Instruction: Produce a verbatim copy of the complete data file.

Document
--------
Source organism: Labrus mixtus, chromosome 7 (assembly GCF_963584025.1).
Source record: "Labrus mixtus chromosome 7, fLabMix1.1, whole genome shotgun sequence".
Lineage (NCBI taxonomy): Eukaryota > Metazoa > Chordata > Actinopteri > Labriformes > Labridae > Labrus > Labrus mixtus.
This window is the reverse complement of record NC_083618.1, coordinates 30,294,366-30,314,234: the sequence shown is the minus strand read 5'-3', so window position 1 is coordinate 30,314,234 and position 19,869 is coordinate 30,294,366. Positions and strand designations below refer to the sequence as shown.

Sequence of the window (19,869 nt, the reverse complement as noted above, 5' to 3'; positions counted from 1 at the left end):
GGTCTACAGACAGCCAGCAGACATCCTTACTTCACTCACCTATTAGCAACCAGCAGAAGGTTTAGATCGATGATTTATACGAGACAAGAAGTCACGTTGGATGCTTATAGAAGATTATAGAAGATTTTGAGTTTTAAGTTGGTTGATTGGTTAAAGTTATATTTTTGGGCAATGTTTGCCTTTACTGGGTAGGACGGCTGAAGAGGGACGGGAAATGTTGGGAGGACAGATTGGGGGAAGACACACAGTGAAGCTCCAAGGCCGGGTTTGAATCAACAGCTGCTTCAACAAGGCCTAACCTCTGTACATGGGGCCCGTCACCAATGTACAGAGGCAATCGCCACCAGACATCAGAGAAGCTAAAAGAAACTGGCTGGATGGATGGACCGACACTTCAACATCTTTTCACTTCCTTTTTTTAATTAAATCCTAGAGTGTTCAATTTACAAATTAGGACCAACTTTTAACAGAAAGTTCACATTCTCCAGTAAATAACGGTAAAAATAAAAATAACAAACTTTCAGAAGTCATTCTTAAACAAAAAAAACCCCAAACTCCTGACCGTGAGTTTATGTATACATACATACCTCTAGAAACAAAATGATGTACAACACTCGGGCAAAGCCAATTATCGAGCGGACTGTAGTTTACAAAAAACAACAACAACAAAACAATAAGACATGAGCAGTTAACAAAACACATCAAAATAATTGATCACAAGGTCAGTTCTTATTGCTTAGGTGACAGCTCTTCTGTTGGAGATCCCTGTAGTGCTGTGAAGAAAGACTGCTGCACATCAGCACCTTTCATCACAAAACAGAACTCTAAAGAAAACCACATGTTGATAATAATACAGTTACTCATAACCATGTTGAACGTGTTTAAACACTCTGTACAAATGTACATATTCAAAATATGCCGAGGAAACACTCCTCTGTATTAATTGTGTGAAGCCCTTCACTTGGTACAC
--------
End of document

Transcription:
Source organism: Labrus mixtus, chromosome 7 (assembly GCF_963584025.1).
Source record: "Labrus mixtus chromosome 7, fLabMix1.1, whole genome shotgun sequence".
Lineage (NCBI taxonomy): Eukaryota > Metazoa > Chordata > Actinopteri > Labriformes > Labridae > Labrus > Labrus mixtus.
This window is the reverse complement of record NC_083618.1, coordinates 30,294,366-30,314,234: the sequence shown is the minus strand read 5'-3', so window position 1 is coordinate 30,314,234 and position 19,869 is coordinate 30,294,366. Positions and strand designations below refer to the sequence as shown.

Sequence of the window (19,869 nt, the reverse complement as noted above, 5' to 3'; positions counted from 1 at the left end):
GGTCTACAGACAGCCAGCAGACATCCTTACTTCACTCACCTATTAGCAACCAGCAGAAGGTTTAGATCGATGATTTATACGAGACAAGAAGTCACGTTGGATGCTTATAGAAGATTATAGAAGATTTTGAGTTTTAAGTTGGTTGATTGGTTAAAGTTATATTTTTGGGCAATGTTTGCCTTTACTGGGTAGGACGGCTGAAGAGGGACGGGAAATGTTGGGAGGACAGATTGGGGGAAGACACACAGTGAAGCTCCAAGGCCGGGTTTGAATCAACAGCTGCTTCAACAAGGCCTAACCTCTGTACATGGGGCCCGTCACCAATGTACAGAGGCAATCGCCACCAGACATCAGAGAAGCTAAAAGAAACTGGCTGGATGGATGGACCGACACTTCAACATCTTTTCACTTCCTTTTTTTAATTAAATCCTAGAGTGTTCAATTTACAAATTAGGACCAACTTTTAACAGAAAGTTCACATTCTCCAGTAAATAACGGTAAAAATAAAAATAACAAACTTTCAGAAGTCATTCTTAAACAAAAAAAACCCCAAACTCCTGACCGTGAGTTTATGTATACATACATACCTCTAGAAACAAAATGATGTACAACACTCGGGCAAAGCCAATTATCGAGCGGACTGTAGTTTACAAAAAACAACAACAACAAAACAATAAGACATGAGCAGTTAACAAAACACATCAAAATAATTGATCACAAGGTCAGTTCTTATTGCTTAGGTGACAGCTCTTCTGTTGGAGATCCCTGTAGTGCTGTGAAGAAAGACTGCTGCACATCAGCACCTTTCATCACAAAACAGAACTCTAAAGAAAACCACATGTTGATAATAATACAGTTACTCATAACCATGTTGAACGTGTTTAAACACTCTGTACAAATGTACATATTCAAAATATGCCGAGGAAACACTCCTCTGTATTAATTGTGTGAAGCCCTTCACTTGGTACAC